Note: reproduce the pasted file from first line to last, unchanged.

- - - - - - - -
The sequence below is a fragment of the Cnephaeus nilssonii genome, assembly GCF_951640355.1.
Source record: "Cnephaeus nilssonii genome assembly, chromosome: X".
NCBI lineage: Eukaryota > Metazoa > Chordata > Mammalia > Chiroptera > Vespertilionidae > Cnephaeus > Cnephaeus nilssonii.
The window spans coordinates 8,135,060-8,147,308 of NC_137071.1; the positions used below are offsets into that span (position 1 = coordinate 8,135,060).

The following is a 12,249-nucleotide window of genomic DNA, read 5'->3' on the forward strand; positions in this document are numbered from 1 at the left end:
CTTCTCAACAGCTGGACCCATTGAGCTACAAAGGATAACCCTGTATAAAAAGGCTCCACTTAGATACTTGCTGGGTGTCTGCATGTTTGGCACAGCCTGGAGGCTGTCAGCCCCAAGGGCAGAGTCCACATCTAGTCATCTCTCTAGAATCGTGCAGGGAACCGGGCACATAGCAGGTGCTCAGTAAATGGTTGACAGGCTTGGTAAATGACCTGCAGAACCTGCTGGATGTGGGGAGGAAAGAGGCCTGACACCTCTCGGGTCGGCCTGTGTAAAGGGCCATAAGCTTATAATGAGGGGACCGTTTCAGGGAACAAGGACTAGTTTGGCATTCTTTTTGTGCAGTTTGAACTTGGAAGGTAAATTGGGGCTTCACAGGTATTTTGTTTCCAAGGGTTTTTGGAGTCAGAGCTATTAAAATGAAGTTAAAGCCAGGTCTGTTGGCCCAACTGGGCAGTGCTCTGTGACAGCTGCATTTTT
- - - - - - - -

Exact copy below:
The sequence below is a fragment of the Cnephaeus nilssonii genome, assembly GCF_951640355.1.
Source record: "Cnephaeus nilssonii genome assembly, chromosome: X".
NCBI lineage: Eukaryota > Metazoa > Chordata > Mammalia > Chiroptera > Vespertilionidae > Cnephaeus > Cnephaeus nilssonii.
The window spans coordinates 8,135,060-8,147,308 of NC_137071.1; the positions used below are offsets into that span (position 1 = coordinate 8,135,060).

The following is a 12,249-nucleotide window of genomic DNA, read 5'->3' on the forward strand; positions in this document are numbered from 1 at the left end:
CTTCTCAACAGCTGGACCCATTGAGCTACAAAGGATAACCCTGTATAAAAAGGCTCCACTTAGATACTTGCTGGGTGTCTGCATGTTTGGCACAGCCTGGAGGCTGTCAGCCCCAAGGGCAGAGTCCACATCTAGTCATCTCTCTAGAATCGTGCAGGGAACCGGGCACATAGCAGGTGCTCAGTAAATGGTTGACAGGCTTGGTAAATGACCTGCAGAACCTGCTGGATGTGGGGAGGAAAGAGGCCTGACACCTCTCGGGTCGGCCTGTGTAAAGGGCCATAAGCTTATAATGAGGGGACCGTTTCAGGGAACAAGGACTAGTTTGGCATTCTTTTTGTGCAGTTTGAACTTGGAAGGTAAATTGGGGCTTCACAGGTATTTTGTTTCCAAGGGTTTTTGGAGTCAGAGCTATTAAAATGAAGTTAAAGCCAGGTCTGTTGGCCCAACTGGGCAGTGCTCTGTGACAGCTGCATTTTT